Here’s the beautiful thing: you can take as long as you want to work through these steps. You can start when your kid is in elementary school and snail-pace it until they are ready to enter ninth grade, or you can do it all in one weekend, if you’re up against a deadline. In either case, looking at the process as three smaller steps to complete will make the whole thing less intimidating.
Here’s another beautiful thing: I’ve written an ebook that covers these steps in complete detail! 🙂 If you are frightened that you will miss something, then following my thorough instructions and filling out my printable forms for each step of the way will erase that fear. There is no better way to make a large job more manageable than by doing it with a friend! Let me be that friend! 🙂
You can read more about my ebook here: Cure the Fear of Homeschooling High School: How to Be Sure You’re Not Missing Anything.
If you are a homeschooler who is still making curriculum decisions for next year, you might find my Curriclum Review Form helpful. It provides an organized space to record all your research about curricula, including what others have to say and who has the best price. Get yours here: Curriculum Planning Made Easy.
I think snail- pacing your way through these three easy steps for planning high school is perhaps the best way to gain confidence about homeschooling high school right now, even if your oldest kid is only in first grade! It’s never too early to begin researching and gathering data, so you know what to expect further down the road. So high school doesn’t seem so big you don’t even want to think about it. So you can help other moms when they express their own worries. So you know you are making the best decisions for your children during each step of your homeschool journey.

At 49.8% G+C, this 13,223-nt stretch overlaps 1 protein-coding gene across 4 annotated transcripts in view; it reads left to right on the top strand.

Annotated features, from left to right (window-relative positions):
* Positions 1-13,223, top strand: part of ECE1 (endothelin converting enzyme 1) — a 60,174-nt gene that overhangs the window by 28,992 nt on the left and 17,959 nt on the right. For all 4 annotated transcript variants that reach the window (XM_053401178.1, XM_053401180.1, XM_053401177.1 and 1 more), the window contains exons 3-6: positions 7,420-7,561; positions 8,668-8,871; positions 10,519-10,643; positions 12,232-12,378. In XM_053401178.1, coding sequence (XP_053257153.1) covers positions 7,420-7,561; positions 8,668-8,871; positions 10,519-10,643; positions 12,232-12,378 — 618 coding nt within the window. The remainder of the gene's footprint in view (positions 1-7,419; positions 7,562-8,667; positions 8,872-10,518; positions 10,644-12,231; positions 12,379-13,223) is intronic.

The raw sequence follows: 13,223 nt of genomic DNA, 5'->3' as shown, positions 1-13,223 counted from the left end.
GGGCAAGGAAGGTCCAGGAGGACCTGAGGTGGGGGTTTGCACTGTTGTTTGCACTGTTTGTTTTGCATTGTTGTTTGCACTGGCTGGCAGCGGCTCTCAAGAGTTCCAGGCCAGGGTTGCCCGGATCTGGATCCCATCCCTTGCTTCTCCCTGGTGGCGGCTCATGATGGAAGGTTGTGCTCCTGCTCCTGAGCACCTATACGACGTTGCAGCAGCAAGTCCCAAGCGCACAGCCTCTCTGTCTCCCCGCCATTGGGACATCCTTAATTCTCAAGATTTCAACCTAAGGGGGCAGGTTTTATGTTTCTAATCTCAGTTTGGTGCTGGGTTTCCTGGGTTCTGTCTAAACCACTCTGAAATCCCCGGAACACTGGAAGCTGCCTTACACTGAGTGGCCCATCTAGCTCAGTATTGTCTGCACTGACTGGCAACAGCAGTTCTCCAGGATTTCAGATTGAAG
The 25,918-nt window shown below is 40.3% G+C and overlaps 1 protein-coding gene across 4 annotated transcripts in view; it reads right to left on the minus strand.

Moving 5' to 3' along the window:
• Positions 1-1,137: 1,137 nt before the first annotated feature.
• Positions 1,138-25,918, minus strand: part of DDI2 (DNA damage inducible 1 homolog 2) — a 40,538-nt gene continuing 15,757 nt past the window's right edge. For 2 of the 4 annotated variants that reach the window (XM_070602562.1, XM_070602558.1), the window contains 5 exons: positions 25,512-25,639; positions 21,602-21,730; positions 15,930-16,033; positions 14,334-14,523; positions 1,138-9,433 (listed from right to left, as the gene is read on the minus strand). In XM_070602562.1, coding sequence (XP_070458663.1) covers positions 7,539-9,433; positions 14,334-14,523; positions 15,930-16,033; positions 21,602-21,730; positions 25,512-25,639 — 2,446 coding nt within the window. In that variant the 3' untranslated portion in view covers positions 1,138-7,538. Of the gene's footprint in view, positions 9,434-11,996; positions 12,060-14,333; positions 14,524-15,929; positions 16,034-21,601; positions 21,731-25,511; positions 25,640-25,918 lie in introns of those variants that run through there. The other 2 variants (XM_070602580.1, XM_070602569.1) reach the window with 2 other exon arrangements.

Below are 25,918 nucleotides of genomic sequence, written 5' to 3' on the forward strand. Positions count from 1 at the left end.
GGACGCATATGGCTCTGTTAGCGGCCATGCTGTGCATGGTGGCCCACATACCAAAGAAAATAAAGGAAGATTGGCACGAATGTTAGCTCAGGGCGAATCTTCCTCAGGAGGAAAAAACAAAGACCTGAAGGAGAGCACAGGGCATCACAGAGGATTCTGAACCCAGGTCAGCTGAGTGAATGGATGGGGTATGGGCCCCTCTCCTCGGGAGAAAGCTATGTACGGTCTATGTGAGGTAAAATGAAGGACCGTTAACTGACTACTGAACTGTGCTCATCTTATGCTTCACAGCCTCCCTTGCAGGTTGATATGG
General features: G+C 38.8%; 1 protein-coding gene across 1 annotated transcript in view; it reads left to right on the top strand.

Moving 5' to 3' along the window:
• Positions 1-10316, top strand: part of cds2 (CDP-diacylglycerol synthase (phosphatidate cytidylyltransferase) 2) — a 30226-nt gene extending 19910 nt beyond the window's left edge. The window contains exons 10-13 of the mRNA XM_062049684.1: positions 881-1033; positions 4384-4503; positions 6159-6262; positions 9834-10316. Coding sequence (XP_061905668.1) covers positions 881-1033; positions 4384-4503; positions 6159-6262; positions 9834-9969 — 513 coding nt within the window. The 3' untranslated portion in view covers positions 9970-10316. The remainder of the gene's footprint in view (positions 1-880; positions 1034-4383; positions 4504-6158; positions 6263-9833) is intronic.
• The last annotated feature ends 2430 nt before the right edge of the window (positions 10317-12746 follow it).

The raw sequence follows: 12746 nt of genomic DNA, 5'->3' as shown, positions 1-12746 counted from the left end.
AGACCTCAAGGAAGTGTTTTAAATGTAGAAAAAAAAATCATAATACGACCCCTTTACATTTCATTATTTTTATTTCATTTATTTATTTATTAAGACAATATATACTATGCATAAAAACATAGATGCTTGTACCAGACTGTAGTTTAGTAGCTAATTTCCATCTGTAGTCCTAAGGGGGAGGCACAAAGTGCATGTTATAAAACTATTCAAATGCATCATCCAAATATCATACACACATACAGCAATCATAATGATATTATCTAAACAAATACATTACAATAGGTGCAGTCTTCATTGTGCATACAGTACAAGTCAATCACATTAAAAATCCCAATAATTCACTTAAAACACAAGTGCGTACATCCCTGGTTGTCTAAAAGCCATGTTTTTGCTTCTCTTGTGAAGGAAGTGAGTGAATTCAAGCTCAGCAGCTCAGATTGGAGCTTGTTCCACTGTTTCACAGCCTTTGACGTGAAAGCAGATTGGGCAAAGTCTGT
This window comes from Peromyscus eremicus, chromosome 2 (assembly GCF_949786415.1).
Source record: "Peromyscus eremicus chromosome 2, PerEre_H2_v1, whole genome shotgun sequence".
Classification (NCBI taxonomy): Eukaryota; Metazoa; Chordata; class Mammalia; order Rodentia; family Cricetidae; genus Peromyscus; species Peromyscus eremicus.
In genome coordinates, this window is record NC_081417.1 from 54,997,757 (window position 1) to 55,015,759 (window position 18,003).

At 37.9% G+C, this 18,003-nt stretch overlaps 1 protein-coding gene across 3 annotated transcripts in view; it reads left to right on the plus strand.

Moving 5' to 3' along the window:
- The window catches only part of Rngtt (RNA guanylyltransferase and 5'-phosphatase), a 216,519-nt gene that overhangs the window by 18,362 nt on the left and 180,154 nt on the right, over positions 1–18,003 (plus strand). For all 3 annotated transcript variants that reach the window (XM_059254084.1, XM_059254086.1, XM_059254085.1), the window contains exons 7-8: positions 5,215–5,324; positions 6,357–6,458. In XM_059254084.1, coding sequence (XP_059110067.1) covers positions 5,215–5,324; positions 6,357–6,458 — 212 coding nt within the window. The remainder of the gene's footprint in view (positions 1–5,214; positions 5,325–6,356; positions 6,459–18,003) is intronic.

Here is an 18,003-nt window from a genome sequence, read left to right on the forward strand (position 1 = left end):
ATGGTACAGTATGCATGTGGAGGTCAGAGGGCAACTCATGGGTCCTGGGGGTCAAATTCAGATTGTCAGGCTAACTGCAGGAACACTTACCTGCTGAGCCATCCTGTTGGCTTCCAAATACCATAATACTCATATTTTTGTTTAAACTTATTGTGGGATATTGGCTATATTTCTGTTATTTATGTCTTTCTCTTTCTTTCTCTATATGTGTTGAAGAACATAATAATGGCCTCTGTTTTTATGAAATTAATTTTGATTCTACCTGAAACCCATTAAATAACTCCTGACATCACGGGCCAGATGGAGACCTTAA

Since you are an intelligent individual who reads Victoria’s amazing blog, you already know how much simpler life is when you break it down into digestible bites. Well, what is true with decluttering, cleaning, finances, etc. is also true when it comes to homeschooling high school. Three easy steps — and maybe my book to help you through them 🙂 — and then you’ll be ready to tackle homeschooling high school with confidence and success.
Guest post by: Ann is the (very) middle-aged mom of five who writes at Annie & Everything about calming the chaos of homeschool life. She says, “I don’t do complicated!” and is known for her down-to-earth common sense about all things homeschool and the homeschool lifestyle. Having graduated four children (with one more to go), she has a heart for helping families choose to homeschool all the way through high school. To that end, she has written the ebook Cure the Fear of Homeschooling High School: How to Be Sure You’re Not Missing Anything, and she admins the popular FB group called It’s Not that Hard to Homeschool High School to give encouragement and support to moms of homeschooled teens. She and her family, including two dogs and three cats, live in rural Missouri.